Strangely I am taking a strage road and experiment with paper versions of a Zettelkasten - totally retro I know - but learning and thinking might still be more effektive on paper.

Links are interesting and valueable


As short as I looked as obsidian I did not get the kick of its graphs - though this might be more interesting in an extensive database.

@Bjb would you be willing to share a screenshot of an obsidian graph that you think valueable.
You max blur the text I only what to see nodes and links.


If you Google “Obsidian graphs images” you can find a number of examples.

The Obsidian graph works for me in a manner analogous to a mind map. An outline and a mind map show the same information, but in a different manner. The mind map representation improves my ability to see relationships.

Similarly, an Obsidian graph allows me to see a dozen or files and their linkages at once. I can move from file to file and watch the graph respond to show different viewpoints.

I don’t doubt that some people can visualize the same information without a graph, but I can not.

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This is a useful perspective. Thanks. Good to get a sense of how this actually works for you. I do maintain mind-maps that serve almost as indexes for notes, tags and search terms, so I can appreciate how valuable it would be to have that kind of functionality generated dynamically from the notes themselves…

Yes— I saw some of your posts about that a while back. How’ve you been getting on? (Feel free to DM if you think that’s too much of a tangent from what’s being discussed here…)

I agree— I’d like to imagine that, the more notes you have in a vault/repository, the more useful that kind of graph visualisation might become. But I wonder if it’s also about what our expectations of such graphs might be?

Like I said in my response to Bjb, I can completely appreciate the mind-map analogy; I’ve just heard so much said about the way some of these apps support the surfacing of unexpected connections between notes that I wondered whether I was missing something more.

What if the reason the graph hasn’t landed for you is that it just doesn’t meet your expectations or implicit requirements? I’m still continuing to explore other complements/alternatives…

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I am still learning mind-maps (on paper)
My wife used them years ago for her diploma studies - they are really astonishing.

After showing her my cool MindNote App she said looks more like two columns of colored lists.


There are two iOS Apps by Tony Byzanz Company both are sadly very old and even discontinued. The get the real rather paper feeling.

I was going to react to “mind map” myself…

… This version of a mind map has the chunks in separate drafts. I see two problems - which I’d like to solve…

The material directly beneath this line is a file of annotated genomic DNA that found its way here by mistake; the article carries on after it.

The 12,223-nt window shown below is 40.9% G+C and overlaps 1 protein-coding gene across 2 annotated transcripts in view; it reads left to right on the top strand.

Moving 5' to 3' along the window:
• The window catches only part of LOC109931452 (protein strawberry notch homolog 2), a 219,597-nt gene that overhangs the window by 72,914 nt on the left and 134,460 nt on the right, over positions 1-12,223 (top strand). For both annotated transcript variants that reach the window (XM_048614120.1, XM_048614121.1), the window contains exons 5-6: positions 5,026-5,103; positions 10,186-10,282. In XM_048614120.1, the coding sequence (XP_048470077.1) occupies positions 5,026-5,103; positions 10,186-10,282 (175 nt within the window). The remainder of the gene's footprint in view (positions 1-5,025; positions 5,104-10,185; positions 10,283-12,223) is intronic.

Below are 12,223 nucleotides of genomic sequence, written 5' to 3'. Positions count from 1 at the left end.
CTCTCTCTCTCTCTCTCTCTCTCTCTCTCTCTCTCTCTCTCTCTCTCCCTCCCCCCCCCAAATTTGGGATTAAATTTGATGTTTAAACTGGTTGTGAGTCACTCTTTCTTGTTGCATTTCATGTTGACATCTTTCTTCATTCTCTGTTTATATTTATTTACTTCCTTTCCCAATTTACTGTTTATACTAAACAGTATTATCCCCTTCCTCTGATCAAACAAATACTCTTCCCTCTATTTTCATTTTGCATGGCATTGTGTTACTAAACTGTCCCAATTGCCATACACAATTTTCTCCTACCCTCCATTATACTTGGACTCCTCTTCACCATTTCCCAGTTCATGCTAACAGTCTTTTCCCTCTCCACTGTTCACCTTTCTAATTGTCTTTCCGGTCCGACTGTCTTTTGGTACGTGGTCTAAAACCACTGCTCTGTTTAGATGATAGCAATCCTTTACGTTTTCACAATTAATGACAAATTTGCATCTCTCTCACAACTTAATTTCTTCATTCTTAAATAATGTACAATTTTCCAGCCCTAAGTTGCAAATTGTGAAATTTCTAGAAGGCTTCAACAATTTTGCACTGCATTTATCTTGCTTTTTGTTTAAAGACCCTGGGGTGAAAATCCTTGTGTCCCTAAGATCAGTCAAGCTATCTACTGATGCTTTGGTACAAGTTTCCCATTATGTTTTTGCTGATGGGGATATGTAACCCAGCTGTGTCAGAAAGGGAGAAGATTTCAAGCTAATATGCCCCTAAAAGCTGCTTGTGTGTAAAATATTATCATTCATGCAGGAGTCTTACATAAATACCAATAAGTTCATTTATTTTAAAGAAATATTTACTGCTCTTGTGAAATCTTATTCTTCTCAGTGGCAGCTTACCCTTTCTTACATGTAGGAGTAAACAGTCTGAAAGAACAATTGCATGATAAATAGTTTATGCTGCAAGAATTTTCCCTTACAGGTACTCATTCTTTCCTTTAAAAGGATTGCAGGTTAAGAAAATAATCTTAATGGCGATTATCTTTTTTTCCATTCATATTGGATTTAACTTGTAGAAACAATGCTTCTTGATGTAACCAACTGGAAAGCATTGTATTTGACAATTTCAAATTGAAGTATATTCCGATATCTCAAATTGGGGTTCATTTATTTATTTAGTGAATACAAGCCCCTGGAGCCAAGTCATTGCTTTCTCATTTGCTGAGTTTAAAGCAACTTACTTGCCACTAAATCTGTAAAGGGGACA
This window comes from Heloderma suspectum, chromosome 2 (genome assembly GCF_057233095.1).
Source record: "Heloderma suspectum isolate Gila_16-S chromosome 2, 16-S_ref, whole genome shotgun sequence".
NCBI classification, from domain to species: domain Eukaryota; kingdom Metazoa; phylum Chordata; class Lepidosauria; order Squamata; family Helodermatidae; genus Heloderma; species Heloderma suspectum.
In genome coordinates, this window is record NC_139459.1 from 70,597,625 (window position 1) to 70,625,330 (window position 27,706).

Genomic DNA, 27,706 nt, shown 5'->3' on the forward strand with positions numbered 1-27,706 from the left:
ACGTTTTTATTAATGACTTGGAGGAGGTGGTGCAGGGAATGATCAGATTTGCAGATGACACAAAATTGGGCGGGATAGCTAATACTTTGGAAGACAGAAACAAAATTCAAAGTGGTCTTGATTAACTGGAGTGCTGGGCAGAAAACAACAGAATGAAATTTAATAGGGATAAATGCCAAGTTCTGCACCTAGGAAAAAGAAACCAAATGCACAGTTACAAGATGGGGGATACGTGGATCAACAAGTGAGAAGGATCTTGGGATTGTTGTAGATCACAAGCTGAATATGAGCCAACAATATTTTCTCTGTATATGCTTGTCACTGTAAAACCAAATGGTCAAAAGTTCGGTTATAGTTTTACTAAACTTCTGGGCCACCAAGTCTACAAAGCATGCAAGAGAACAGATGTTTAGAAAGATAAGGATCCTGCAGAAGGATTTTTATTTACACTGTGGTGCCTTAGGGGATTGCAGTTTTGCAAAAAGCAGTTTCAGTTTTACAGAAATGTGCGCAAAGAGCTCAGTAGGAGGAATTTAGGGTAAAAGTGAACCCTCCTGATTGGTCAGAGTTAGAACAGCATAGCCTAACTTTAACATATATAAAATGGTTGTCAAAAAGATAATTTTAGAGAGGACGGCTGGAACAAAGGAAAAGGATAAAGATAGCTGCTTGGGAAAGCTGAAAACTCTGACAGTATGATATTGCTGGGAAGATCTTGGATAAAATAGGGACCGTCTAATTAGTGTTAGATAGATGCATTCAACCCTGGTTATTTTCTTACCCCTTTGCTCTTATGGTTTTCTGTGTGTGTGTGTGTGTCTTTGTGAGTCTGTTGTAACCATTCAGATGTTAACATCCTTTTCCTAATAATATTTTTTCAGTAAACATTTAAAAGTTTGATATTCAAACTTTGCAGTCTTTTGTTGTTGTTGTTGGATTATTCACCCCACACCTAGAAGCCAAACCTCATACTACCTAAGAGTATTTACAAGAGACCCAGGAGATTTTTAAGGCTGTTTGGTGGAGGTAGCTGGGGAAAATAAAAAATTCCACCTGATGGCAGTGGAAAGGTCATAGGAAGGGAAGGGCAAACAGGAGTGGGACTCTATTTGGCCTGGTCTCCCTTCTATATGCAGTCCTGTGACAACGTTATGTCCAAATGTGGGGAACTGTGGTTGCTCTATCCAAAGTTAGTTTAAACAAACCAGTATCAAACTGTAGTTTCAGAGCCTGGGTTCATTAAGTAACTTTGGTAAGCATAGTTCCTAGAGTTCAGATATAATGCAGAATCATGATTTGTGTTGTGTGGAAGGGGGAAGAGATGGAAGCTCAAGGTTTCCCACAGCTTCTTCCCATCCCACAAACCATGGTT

1. Circular dependencies.
  2. How to embed the drafts into one when rendering.

This isn’t meant to be an advert but my mdpre project can solve 2) - except these aren’t files. So it can’t quite. But I think that’s solvable. And I really should teach mdpre to resolve circular dependencies - so 1) is solvable also.

In reality, you don’t want mdpre - as it’s python-based.

My use cases are as follows:

  1. Major case: Lay out a presentation (to be rendered with md2pptx). I never did get a workflow for presentation creation centred on Drafts and I want one.
  2. Minor case: Same but for a blog post, long-form book or article.

And a mind map should get me both use cases - for the occasion stuff doesn’t just pour out of my head already formed. (Or even if it did.)

Mmmm. This is something I haven’t yet found a satisfactory solution for with my current toolset. That’s definitely one point in favour of something like an Obsidian graph.

As in the full text of each draft? I can see how this serves your use cases. Personally, for mapping out the constituent parts of a longer piece of writing, right now I’d just compile everything in an iThoughts map and continue working from there. But if I was looking at a map as something more like what Bjb has outlined (observing relationships between drafts/nodes) I’m not sure I’d find having the full text of each draft in the map to be so useful? Maybe just an excerpt for context on rollover (or single tap, for i(Pad)OS)?

I really do need to look at mdpre more closely. I’m assuming it can run on iOS via something like Pythonista or Pyto?

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@Andreas_Haberle was the one who tried mdpre in Pyto. In fact he raised a GitHub issue I saw today with “Pyto” in the text. I think it’s “vanilla” Python. I run it on Mac and, rarely, on Raspberry Pi. If I could prepare a set of files from tagged drafts I could solve my use case - starting with a tree of inter-linked drafts.

FWIW I raised an issue myself: 13 Detect Circular Dependencies with, among other things, the “hacktoberfest” tag.